Prominent atheist and scientist Richard Dawkins has said England is becoming a “nasty little backwater,” as the government prepares begin the process of leaving the European Union.
The day before the UK government planned to trigger Article 50 and formally begin Brexit, the Scottish Parliament voted in favour of a second independence referendum.
Mr Dawkins has spoken out against Brexit since last summer’s referendum and once branded voters, including himself, “ignoramuses”.
“I opposed Scottish independence,” Mr Dawkins said on Twitter. “But if I were Scottish today I’d want to leave the nasty little backwater that England is becoming.”
The precise consequences of Brexit are currently unknown but critics have expressed fears that social, economic and environmental protections could be adversely affected.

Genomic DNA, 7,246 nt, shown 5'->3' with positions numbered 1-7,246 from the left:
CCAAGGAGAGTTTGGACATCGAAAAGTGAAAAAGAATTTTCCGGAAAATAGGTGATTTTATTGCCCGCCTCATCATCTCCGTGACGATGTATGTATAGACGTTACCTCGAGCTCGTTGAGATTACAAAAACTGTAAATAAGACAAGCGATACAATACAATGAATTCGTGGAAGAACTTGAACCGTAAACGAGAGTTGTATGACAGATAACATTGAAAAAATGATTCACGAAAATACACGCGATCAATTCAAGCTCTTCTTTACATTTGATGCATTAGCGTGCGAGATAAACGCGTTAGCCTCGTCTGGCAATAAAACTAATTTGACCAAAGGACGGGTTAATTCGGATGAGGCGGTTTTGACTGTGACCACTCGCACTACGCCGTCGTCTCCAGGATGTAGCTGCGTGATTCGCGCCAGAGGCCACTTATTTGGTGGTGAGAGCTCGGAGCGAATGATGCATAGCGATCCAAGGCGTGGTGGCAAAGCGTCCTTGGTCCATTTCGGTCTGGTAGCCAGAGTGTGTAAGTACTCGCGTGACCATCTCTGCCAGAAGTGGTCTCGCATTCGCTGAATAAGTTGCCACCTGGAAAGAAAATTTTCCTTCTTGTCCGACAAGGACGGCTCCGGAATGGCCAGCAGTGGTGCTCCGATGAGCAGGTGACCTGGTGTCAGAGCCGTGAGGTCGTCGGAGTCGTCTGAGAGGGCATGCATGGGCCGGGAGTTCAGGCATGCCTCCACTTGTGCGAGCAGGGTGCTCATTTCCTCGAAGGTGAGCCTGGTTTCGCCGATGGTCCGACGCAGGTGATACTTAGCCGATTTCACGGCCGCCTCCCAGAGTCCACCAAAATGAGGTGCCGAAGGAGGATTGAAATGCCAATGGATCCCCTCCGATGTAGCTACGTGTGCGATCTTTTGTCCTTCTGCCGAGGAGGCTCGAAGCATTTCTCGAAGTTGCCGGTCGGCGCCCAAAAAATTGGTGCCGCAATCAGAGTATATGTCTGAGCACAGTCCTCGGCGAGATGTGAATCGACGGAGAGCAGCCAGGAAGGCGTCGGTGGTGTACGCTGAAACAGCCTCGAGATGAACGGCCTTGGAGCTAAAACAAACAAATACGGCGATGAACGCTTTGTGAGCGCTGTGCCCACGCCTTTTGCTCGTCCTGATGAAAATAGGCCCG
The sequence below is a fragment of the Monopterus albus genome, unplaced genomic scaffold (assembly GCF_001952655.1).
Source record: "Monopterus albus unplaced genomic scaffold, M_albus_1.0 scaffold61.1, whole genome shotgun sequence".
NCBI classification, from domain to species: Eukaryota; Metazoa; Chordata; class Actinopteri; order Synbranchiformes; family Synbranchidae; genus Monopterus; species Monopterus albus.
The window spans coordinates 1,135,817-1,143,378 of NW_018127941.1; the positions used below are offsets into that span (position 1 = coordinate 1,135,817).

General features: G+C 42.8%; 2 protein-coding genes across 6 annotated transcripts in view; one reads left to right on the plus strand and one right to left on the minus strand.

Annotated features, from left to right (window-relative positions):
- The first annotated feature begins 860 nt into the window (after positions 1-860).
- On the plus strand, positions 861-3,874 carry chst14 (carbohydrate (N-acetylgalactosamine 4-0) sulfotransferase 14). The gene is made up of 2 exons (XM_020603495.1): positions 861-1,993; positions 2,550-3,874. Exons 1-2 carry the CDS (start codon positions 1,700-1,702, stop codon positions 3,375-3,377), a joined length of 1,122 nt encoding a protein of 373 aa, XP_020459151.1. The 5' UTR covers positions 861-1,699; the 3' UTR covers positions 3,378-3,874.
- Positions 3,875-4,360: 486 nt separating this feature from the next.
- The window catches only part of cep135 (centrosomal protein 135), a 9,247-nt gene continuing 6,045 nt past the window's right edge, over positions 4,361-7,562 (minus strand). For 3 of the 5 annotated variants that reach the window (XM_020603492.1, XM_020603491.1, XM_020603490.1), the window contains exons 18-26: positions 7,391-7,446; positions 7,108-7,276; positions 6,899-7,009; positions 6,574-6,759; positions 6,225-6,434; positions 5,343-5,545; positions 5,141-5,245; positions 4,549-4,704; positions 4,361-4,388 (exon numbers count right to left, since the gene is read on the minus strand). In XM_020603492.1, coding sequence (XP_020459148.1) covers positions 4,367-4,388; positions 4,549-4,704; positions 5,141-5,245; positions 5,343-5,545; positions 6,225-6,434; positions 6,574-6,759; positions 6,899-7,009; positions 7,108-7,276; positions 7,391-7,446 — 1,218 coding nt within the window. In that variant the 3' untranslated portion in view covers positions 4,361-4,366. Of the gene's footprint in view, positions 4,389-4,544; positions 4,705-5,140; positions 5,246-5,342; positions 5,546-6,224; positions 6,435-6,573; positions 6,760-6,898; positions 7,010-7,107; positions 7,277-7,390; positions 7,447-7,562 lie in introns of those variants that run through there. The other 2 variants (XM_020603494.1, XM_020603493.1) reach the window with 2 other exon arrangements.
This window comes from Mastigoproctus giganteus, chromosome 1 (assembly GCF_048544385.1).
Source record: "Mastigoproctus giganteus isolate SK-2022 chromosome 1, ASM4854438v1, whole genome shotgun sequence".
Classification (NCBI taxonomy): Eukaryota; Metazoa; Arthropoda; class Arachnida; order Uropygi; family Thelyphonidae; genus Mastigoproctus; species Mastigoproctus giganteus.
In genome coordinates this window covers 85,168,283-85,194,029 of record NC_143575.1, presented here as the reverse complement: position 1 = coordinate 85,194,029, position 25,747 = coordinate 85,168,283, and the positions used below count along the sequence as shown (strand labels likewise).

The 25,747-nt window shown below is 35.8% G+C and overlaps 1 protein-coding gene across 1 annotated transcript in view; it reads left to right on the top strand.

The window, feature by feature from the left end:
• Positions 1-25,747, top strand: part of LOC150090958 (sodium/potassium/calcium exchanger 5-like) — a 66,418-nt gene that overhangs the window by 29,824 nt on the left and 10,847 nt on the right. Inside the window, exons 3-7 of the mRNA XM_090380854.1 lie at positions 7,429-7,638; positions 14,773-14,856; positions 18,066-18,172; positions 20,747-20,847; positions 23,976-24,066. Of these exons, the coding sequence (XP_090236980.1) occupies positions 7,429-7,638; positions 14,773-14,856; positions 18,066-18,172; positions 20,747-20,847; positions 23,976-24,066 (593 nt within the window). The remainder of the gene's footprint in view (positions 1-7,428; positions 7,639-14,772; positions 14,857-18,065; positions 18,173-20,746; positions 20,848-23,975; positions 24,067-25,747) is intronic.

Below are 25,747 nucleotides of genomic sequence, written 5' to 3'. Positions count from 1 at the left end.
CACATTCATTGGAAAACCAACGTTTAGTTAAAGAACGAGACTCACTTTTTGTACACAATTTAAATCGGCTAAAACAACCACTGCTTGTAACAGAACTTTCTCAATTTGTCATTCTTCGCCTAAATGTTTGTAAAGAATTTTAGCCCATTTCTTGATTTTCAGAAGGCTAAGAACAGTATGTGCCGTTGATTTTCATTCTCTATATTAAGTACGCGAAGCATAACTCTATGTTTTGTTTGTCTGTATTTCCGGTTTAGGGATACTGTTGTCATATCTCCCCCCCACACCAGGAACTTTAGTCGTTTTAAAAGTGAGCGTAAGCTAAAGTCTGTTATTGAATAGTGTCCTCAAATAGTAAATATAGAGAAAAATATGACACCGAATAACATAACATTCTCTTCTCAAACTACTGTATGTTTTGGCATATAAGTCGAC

A spike in racism in the months after the referendum also prompted concern about the climate towards migrants in the UK.
Earlier in March, Mr Dawkins further elaborated on his position against Brexit.
He told BBC Newsnight: “Constitutional amendments are – or should be – hard to achieve… Unlike ordinary law-making, constitutional changes are for keeps. Voters are fickle, opinions change.
“We have no right to condemn future generations to abide, irrevocably, by the transient whims of the present.”
Referencing the large number of votes needed in both houses of the US Congress to enact constitutional change, Mr Dawkins continued: “If ever a decision needed at least a two-thirds majority, it was Brexit. It has huge ramifications, complex consequences.”
Join our commenting forum
Join thought-provoking conversations, follow other Independent readers and see their replies